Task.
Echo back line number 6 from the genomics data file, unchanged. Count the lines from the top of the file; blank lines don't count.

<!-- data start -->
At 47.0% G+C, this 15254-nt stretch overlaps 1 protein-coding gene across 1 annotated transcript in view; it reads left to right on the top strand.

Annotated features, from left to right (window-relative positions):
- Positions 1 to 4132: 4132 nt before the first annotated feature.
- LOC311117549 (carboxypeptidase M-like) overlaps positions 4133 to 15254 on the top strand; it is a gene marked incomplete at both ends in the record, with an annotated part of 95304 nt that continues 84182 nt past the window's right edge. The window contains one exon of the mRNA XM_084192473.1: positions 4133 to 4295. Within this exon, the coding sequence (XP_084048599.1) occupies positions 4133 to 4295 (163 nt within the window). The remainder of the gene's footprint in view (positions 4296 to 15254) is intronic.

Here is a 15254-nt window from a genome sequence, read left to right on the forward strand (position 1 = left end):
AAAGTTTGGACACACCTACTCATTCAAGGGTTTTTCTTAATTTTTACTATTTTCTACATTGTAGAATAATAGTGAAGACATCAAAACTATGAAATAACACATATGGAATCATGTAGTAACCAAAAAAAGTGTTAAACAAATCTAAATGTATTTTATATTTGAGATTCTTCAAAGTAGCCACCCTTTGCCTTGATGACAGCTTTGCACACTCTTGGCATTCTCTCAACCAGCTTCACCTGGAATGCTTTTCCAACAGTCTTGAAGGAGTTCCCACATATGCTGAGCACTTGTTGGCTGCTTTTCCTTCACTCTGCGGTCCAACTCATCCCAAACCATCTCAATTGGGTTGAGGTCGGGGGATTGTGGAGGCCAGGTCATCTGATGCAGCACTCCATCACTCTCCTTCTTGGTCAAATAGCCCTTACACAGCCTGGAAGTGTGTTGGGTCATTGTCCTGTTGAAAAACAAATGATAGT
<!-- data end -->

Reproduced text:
AAAGTTTGGACACACCTACTCATTCAAGGGTTTTTCTTAATTTTTACTATTTTCTACATTGTAGAATAATAGTGAAGACATCAAAACTATGAAATAACACATATGGAATCATGTAGTAACCAAAAAAAGTGTTAAACAAATCTAAATGTATTTTATATTTGAGATTCTTCAAAGTAGCCACCCTTTGCCTTGATGACAGCTTTGCACACTCTTGGCATTCTCTCAACCAGCTTCACCTGGAATGCTTTTCCAACAGTCTTGAAGGAGTTCCCACATATGCTGAGCACTTGTTGGCTGCTTTTCCTTCACTCTGCGGTCCAACTCATCCCAAACCATCTCAATTGGGTTGAGGTCGGGGGATTGTGGAGGCCAGGTCATCTGATGCAGCACTCCATCACTCTCCTTCTTGGTCAAATAGCCCTTACACAGCCTGGAAGTGTGTTGGGTCATTGTCCTGTTGAAAAACAAATGATAGT